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FHS Students Take Top Prizes In AT&T Student Innovation Competition

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Franklin High School students Ajita Singh, left, and Tom Kowalsky talk about their recent wins in the AT&T annual Student Innovation Competition.

Ideas for devices that check surgically implanted mechanisms and provide a way to find lost items took the top two prizes in the fourth annual AT&T Student Innovation Competition.

The ideas were created by Franklin High School senior Ajita Singh, who thought up the medical device, and junior Tom Kowalsky, who devised the search device.

Singh, who came in first, won an Apple iPad Mini, while second place went to Kowalsky.

In the competition, students were encouraged to take an existing product and show how it could be used in an innovative way, or create a brand new product.

Six semifinalists were chosen, each of whom presented their ideas to a panel of four judges from AT&T.

Singh’s idea was for a device that could be attached to a smart phone and could scan surgically embedded devices – such as a pacemaker – in a body. The device would also use an app to send the information to the patient’s doctor.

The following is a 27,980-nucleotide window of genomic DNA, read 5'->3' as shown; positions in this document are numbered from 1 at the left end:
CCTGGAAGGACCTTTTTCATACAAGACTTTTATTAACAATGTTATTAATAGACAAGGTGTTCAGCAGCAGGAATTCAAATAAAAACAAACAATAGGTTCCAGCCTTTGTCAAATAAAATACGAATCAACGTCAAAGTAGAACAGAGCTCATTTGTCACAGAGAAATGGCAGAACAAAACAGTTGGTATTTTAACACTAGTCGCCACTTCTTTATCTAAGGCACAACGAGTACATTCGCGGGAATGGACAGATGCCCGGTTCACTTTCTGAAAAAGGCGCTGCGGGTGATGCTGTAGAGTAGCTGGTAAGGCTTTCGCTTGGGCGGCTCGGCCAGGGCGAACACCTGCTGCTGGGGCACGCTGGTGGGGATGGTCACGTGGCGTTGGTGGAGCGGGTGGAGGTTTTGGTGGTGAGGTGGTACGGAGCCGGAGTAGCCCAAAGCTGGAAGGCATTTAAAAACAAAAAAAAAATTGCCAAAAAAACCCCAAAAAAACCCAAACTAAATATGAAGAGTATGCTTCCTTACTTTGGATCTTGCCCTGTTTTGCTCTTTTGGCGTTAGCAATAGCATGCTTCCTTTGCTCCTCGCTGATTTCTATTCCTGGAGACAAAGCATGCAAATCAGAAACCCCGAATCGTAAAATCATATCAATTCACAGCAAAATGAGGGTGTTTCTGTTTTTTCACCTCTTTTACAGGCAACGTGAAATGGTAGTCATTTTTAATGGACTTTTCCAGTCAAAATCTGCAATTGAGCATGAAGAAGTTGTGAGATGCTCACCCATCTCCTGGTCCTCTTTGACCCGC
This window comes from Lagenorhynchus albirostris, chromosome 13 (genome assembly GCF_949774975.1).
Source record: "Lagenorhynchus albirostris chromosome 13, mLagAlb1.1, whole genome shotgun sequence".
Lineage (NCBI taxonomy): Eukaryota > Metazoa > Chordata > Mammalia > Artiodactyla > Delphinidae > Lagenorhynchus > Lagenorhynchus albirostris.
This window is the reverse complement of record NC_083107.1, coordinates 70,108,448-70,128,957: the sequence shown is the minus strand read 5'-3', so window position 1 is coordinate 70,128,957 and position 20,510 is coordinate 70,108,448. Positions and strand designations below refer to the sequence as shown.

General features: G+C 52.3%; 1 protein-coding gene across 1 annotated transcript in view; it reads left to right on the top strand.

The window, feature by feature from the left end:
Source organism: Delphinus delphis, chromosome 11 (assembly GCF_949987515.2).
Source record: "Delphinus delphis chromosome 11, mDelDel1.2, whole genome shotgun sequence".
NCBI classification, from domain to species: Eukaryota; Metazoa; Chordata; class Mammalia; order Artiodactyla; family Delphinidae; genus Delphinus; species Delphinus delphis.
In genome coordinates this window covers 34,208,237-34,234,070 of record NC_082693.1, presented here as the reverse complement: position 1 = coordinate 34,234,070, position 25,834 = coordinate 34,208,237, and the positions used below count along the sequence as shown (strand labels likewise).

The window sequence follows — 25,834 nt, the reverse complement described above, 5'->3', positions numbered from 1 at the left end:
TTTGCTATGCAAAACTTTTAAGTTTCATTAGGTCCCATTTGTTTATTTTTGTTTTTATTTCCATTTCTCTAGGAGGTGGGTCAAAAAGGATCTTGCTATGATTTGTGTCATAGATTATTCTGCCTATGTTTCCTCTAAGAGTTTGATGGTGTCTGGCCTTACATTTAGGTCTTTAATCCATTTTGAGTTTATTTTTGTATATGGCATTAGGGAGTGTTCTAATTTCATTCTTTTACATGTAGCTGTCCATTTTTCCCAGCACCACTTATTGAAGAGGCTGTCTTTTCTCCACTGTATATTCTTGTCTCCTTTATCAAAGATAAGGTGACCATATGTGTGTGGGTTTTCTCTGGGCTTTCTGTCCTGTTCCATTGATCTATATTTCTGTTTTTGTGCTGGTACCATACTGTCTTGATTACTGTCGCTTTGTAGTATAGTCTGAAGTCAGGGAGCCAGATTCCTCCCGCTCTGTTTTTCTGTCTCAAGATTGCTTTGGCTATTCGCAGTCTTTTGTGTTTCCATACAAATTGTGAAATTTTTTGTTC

“It would send medical reports to doctors to show that there are no problems with the device and that the body is not rejecting it,” she said.

Singh, who works as an opthamologist’s assistant and hopes to enter the profession herself, said she believed her device could save doctors time.

“I wanted to think of a way that doctors could conserve their time for the more serious patients,” she said.

Kowalsky said his idea was inspired by his mother.

“She’s always losing things,” he said.

Kowalski’s idea involves placing sensors on items, which are then registered into an app. A separate device could be used to search for them if they’re ever lost.

The app would also store information on where a particular item had been lost in the past, he said.

“The gadget would have thermal technology, so if you lost something, say, in a pile of laundry, you’d be able to find it,” he said.

Kowalsky said he found research that showed the average person spends the equivalent of two years of their life looking for lost things.

The students came from high school teacher Dan Riverso’s Marketing II class. The class also had another finalist, Somil Parekh, he said. Parekh’s idea was for a solar-powered phone, he said.

“Hopefully one of these guys invents their product,” Riverso said.

The program is designed to encourage students to pursue careers in science, technology, engineering and math, according to a release. The contest is sponsored by AT&T’s Community Network African American Telecommunications Professionals of AT&T in partnership with the AT&T Aspire Mentoring Academy and Junior Achievement.

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